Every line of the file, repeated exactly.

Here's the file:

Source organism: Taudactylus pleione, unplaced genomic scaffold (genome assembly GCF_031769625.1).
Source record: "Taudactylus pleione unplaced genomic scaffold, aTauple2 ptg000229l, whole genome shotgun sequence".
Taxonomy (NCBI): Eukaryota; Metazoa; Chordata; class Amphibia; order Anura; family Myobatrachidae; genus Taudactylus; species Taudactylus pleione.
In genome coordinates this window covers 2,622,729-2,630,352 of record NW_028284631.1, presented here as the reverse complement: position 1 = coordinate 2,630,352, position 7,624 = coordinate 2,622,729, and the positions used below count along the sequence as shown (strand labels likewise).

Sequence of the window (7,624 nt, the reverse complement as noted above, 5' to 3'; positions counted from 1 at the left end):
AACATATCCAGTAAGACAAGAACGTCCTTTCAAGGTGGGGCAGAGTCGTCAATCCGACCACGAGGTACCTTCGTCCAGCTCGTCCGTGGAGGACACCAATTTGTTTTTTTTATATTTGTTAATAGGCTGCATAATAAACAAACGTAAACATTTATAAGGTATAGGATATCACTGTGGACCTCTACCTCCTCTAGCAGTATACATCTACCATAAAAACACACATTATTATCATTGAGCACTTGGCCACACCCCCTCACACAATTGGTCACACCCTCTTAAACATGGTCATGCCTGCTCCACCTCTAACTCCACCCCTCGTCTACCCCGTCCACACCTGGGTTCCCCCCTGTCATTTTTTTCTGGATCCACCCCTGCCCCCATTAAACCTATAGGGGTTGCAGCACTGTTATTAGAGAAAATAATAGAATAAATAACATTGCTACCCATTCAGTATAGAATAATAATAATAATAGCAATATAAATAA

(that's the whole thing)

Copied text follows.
Source organism: Taudactylus pleione, unplaced genomic scaffold (genome assembly GCF_031769625.1).
Source record: "Taudactylus pleione unplaced genomic scaffold, aTauple2 ptg000229l, whole genome shotgun sequence".
Taxonomy (NCBI): Eukaryota; Metazoa; Chordata; class Amphibia; order Anura; family Myobatrachidae; genus Taudactylus; species Taudactylus pleione.
In genome coordinates this window covers 2,622,729-2,630,352 of record NW_028284631.1, presented here as the reverse complement: position 1 = coordinate 2,630,352, position 7,624 = coordinate 2,622,729, and the positions used below count along the sequence as shown (strand labels likewise).

Sequence of the window (7,624 nt, the reverse complement as noted above, 5' to 3'; positions counted from 1 at the left end):
AACATATCCAGTAAGACAAGAACGTCCTTTCAAGGTGGGGCAGAGTCGTCAATCCGACCACGAGGTACCTTCGTCCAGCTCGTCCGTGGAGGACACCAATTTGTTTTTTTTATATTTGTTAATAGGCTGCATAATAAACAAACGTAAACATTTATAAGGTATAGGATATCACTGTGGACCTCTACCTCCTCTAGCAGTATACATCTACCATAAAAACACACATTATTATCATTGAGCACTTGGCCACACCCCCTCACACAATTGGTCACACCCTCTTAAACATGGTCATGCCTGCTCCACCTCTAACTCCACCCCTCGTCTACCCCGTCCACACCTGGGTTCCCCCCTGTCATTTTTTTCTGGATCCACCCCTGCCCCCATTAAACCTATAGGGGTTGCAGCACTGTTATTAGAGAAAATAATAGAATAAATAACATTGCTACCCATTCAGTATAGAATAATAATAATAATAGCAATATAAATAA